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KATIE PIPER: HOW I WAS RAISED

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Lisa Williams talks to Katie Piper about her childhood

Katie Piper the TV presenter, author, designer and mum, on her background and family...

After a brutal attack in which she was burnt with sulphuric acid, former model Katie Piper has become an activist and public speaker, setting up the Katie Piper Foundation, which seeks to make life easier for people with burns and scars. She's also mother to two-year-old daughter Belle, and has just designed a range of My Babiie pushchairs in earthy tones and fun prints. She spoke to Lisa Williams about how she was raised.

My childhood was secure, idyllic and fun.

I was breastfed.  My brother, sister and I were all breastfed. I know that.

My middle name is the same as my daughter, Elizabeth. It’s a family middle name. My mum has it, my cousin and my grandmother.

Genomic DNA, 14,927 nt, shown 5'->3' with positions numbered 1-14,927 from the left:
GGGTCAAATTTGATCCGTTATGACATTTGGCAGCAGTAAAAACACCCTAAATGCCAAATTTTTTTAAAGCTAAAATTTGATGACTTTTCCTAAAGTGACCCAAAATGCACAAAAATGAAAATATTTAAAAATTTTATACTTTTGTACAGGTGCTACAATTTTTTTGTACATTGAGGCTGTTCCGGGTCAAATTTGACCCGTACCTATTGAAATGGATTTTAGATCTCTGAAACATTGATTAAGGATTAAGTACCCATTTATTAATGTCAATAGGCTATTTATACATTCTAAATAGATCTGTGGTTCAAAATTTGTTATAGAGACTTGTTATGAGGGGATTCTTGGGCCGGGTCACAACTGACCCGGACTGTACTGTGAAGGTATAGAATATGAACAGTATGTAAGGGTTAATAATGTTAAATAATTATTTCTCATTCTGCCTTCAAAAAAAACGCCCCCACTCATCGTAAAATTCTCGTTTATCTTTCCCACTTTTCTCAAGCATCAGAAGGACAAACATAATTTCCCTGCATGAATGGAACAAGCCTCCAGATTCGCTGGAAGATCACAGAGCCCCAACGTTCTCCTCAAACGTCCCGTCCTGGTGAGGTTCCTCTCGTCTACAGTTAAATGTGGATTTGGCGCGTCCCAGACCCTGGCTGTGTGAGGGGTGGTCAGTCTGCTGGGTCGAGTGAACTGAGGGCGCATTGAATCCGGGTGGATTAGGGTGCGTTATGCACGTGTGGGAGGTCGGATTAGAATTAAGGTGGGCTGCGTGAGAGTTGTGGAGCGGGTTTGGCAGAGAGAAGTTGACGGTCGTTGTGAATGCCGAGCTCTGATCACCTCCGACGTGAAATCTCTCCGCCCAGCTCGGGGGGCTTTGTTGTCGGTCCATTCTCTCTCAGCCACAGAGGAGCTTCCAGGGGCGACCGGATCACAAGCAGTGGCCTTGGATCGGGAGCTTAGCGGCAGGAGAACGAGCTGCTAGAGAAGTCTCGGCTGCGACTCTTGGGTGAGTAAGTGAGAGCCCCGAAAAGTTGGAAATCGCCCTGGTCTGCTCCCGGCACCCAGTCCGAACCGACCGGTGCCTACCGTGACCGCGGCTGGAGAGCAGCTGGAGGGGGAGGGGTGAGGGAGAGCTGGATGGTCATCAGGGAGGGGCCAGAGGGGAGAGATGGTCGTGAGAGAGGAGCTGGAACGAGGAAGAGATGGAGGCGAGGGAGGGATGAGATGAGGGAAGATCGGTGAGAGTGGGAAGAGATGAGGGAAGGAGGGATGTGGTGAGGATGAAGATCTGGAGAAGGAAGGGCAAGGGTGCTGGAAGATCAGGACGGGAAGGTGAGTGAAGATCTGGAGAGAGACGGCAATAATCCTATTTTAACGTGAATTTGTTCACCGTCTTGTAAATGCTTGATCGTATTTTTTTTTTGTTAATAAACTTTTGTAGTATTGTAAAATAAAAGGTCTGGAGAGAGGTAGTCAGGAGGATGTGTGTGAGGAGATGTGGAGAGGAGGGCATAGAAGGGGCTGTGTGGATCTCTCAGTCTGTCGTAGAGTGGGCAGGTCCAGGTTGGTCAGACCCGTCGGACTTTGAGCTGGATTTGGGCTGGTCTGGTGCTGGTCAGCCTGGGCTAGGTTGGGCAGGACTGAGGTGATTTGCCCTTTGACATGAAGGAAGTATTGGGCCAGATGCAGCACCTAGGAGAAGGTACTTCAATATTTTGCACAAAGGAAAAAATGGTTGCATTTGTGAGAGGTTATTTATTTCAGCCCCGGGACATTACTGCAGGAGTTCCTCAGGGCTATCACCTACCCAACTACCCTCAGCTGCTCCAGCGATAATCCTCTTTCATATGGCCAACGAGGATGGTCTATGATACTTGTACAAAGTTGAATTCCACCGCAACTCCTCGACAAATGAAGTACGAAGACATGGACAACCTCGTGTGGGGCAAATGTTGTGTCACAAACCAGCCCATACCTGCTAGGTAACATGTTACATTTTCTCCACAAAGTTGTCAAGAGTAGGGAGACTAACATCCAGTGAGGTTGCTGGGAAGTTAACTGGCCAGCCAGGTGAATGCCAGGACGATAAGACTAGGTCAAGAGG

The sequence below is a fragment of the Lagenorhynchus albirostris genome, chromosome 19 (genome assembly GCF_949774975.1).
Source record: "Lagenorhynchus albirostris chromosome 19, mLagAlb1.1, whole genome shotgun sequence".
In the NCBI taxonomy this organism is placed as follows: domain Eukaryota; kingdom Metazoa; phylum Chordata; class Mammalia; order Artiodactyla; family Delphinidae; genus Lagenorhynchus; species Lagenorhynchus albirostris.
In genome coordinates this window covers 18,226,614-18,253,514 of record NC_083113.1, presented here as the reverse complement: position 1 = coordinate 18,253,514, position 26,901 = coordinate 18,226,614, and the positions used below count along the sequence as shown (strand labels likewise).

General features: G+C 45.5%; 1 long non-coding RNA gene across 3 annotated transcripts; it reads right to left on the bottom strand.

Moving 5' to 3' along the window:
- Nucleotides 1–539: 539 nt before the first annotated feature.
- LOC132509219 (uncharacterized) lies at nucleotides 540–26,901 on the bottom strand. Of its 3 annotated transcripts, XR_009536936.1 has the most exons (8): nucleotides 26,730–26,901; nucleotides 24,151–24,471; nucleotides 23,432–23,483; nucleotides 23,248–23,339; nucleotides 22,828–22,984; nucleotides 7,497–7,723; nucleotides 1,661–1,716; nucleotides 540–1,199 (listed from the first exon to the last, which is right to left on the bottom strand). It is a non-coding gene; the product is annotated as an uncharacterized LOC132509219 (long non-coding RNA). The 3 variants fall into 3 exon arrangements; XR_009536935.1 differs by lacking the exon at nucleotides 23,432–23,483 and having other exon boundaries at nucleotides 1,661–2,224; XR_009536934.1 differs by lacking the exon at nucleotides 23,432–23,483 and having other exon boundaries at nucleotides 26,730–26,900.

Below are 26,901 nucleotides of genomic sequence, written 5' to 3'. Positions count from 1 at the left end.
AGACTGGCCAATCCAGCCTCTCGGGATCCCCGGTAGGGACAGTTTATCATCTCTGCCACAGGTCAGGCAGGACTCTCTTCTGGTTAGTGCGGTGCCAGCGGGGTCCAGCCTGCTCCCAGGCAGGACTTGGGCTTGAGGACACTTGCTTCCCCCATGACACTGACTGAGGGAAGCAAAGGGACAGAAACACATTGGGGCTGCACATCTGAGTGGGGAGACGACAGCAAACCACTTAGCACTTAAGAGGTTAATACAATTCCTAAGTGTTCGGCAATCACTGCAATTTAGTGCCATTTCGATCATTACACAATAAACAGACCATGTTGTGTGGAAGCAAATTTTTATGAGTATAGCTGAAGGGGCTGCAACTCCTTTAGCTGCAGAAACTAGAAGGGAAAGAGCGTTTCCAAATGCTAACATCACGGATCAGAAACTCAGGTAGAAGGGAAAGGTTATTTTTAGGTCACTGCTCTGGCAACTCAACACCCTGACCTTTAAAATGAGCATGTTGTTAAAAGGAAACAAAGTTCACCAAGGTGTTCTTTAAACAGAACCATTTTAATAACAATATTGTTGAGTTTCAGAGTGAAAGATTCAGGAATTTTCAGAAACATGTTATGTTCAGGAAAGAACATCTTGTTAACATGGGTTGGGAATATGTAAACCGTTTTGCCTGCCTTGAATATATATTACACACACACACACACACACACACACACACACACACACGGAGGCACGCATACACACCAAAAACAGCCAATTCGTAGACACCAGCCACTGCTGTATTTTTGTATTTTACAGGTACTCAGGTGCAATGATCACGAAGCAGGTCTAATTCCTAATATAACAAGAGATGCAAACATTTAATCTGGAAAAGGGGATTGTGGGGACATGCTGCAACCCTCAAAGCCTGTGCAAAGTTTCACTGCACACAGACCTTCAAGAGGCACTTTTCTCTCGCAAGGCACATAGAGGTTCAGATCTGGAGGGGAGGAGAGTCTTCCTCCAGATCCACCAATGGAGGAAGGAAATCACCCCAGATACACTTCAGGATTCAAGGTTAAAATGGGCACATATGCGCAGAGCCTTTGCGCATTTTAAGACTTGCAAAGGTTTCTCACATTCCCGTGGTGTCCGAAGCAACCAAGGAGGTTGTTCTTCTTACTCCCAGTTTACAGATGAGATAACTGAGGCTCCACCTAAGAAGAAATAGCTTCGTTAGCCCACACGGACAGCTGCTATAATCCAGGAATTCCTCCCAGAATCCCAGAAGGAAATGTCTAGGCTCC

I know I was a blue baby, and I was born with the cord wrapped around my neck. That must have been quite traumatic for my mum. I think everything else was okay, it was a natural birth.

My earliest memory is visiting my sister in hospital when she was born. I remember dressing up for her; putting on my dress and beads to go and meet her.

My mum said that I was a tomboy.  My brother was the eldest and I'm the middle child. My mum said she has memories of me jumping out of trees and climbing. I had a little push bike thing and once fell off it spectactularly and just got back on. I was all rough and tumble, like a little boy.

My favourite toy was a Sylvanian Family house. I collected them all. 

I know I didn’t have a dummy but I sucked my thumb right up till the age of 15. I had a shrunken misshapen thumb. I found it really hard to give it up. I had to get that thing from Boots that you put on to stop biting your nails. 

Because I was quite loud, I loved putting on shows in the front room for my family and my grandparents. We’d go to a lot of charity shops to buy clothes, then dress up and put on make-up and force everyone to watch us performing. 

My mum spent a lot of time with us being creative. She’d get the Argos catalogue out and we’d cut pictures out and stick them down to make stories. We’d sit there making pizzas from Play-Doh pizzas. Even at 33, I remember enjoying that. 

 

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